We’ve been discussing cyberstalking and the abuse of private information on the web at an individual level. (hint: You want private? Don’t put it on the web!) But there’s more to it than unguarded Facebook comments and anonymous trolling.
I remember I first made Jacqueline’s acquaintance here at The Paepae after I commented on the Herald on Sunday — staffed by ‘pond scum’ & ‘reprobates’ as broadcaster Mike Hosking calls them 🙂 —
gloating er, sorry, explaining how they tracked Jackie to her home, to photograph her opening her front door from the street when a reporter knocked at it … via Facebook, they said — a contention she still insists is implausible, BTW.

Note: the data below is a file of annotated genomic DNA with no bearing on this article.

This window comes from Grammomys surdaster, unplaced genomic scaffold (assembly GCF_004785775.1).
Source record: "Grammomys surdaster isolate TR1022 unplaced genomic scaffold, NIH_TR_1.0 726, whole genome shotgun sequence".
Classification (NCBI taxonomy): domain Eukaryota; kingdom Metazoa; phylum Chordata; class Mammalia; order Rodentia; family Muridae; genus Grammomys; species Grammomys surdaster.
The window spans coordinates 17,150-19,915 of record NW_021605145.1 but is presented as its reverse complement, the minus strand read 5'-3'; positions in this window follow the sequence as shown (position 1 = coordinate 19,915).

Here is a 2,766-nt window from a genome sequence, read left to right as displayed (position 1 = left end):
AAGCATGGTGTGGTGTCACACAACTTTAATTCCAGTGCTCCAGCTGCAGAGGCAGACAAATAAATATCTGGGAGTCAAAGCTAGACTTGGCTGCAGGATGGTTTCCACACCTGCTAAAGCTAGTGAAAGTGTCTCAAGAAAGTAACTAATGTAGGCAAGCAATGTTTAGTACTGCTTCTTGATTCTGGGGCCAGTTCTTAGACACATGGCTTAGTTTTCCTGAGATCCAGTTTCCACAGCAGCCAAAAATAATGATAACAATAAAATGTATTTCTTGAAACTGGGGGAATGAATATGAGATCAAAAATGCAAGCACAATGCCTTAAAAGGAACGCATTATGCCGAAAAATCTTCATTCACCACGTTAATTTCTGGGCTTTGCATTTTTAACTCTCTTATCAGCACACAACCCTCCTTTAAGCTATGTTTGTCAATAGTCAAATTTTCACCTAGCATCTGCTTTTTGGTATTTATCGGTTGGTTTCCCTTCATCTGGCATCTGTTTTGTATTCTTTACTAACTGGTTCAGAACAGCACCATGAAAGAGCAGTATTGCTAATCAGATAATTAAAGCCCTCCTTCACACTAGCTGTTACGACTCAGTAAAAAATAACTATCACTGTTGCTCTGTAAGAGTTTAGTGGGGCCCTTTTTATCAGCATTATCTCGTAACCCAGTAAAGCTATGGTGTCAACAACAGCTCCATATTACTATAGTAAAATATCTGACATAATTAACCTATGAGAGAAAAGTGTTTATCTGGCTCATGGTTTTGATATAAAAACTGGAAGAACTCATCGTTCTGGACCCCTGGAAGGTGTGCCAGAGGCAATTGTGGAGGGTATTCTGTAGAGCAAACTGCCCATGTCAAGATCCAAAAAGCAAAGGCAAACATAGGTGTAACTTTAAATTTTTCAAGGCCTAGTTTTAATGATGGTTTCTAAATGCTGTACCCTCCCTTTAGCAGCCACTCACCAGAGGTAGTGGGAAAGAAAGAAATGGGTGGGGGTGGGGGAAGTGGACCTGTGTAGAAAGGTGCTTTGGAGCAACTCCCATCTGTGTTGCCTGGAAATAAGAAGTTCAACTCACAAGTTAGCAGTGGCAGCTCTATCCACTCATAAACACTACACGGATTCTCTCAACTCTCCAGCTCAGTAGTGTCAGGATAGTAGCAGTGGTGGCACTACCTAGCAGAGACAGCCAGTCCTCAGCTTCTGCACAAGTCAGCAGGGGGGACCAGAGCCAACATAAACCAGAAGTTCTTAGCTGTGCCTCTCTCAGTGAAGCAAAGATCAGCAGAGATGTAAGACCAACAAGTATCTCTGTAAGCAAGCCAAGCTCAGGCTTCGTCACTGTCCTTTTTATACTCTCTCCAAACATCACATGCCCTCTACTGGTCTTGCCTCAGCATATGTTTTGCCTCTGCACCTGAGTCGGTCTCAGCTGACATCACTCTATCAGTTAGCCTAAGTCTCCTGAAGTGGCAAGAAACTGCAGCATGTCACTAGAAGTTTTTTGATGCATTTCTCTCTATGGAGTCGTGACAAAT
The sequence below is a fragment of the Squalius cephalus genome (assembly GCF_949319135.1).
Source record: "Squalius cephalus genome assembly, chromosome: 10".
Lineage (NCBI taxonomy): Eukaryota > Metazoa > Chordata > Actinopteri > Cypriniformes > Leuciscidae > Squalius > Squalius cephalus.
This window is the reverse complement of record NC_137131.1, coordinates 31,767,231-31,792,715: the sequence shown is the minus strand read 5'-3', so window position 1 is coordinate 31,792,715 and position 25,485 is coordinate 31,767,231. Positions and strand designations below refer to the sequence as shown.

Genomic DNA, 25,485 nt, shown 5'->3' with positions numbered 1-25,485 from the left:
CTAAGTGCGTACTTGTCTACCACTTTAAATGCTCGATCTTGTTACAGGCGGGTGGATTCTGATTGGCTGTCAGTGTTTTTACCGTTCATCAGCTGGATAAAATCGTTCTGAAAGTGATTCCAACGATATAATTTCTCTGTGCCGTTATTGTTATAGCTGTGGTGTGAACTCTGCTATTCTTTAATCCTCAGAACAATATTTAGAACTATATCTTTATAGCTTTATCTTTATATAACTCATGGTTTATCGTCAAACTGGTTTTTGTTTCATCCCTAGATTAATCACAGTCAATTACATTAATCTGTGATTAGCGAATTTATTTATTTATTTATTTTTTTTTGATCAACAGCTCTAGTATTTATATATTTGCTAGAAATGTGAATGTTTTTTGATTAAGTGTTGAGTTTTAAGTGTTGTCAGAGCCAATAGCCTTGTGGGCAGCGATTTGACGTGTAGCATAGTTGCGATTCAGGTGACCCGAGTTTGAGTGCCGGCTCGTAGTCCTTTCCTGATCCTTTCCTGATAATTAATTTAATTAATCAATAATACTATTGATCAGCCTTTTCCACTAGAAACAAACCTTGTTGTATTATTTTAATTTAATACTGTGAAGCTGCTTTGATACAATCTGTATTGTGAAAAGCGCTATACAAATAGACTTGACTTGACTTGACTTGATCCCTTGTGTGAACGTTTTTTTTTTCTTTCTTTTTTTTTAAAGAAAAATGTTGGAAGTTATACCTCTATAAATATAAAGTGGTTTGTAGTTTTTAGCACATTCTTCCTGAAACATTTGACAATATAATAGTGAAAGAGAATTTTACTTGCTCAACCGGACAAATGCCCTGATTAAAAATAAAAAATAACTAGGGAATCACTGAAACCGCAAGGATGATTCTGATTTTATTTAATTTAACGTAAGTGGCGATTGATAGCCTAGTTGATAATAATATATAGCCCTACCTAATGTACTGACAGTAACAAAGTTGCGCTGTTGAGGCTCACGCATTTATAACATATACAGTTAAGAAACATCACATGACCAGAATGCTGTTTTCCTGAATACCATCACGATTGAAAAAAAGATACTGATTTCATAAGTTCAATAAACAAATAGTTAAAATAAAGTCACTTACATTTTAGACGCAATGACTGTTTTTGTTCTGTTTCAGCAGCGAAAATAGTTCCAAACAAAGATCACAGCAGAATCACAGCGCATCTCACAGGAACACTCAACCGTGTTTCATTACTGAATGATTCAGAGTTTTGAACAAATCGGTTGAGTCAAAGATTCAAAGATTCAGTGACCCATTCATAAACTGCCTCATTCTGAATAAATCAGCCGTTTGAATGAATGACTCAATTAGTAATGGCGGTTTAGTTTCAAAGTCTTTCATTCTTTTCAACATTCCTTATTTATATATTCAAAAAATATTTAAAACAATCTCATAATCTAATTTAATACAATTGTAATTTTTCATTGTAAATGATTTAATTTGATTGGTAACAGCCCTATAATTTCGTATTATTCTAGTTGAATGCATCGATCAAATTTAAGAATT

Those actions struck me then, and strike me now as an unjustified invasion of her privacy. (See my post: ‘Facebook leaks like a sieve (Part 2)‘ and comments stream re David Fisher’s assurances.)
But here’s an interesting article which takes a different, more serious approach to cyber-security and information privacy — protecting yourself from perfectly legal gummint snooping!
5 Essential Privacy Tools For The Next Crypto War
by Jon Matonis Forbes magazine
Read it at Forbes if you want to find out what you can do to protect your ‘email privacy‘ (“[these] products, when used correctly, offer subpoena-proof email communication”) or how to encrypt your data for ‘file privacy‘ as well as ‘voice privacy‘, ‘chat privacy‘ and ‘traffic privacy‘.
“subpoena-proof” is an interesting description of a standard, dontcha think?
I don’t do any of these, in the (possibly mistaken) belief that I’m an innocent civilian without any real secrets to protect, since I left MI5 (joke). Gee. Do you think I’ll be OK? (I guess Matt Blomfield will be wishing the trove of emails and other data that found its way to Cameron Slater had been encrypted.)
What do you think?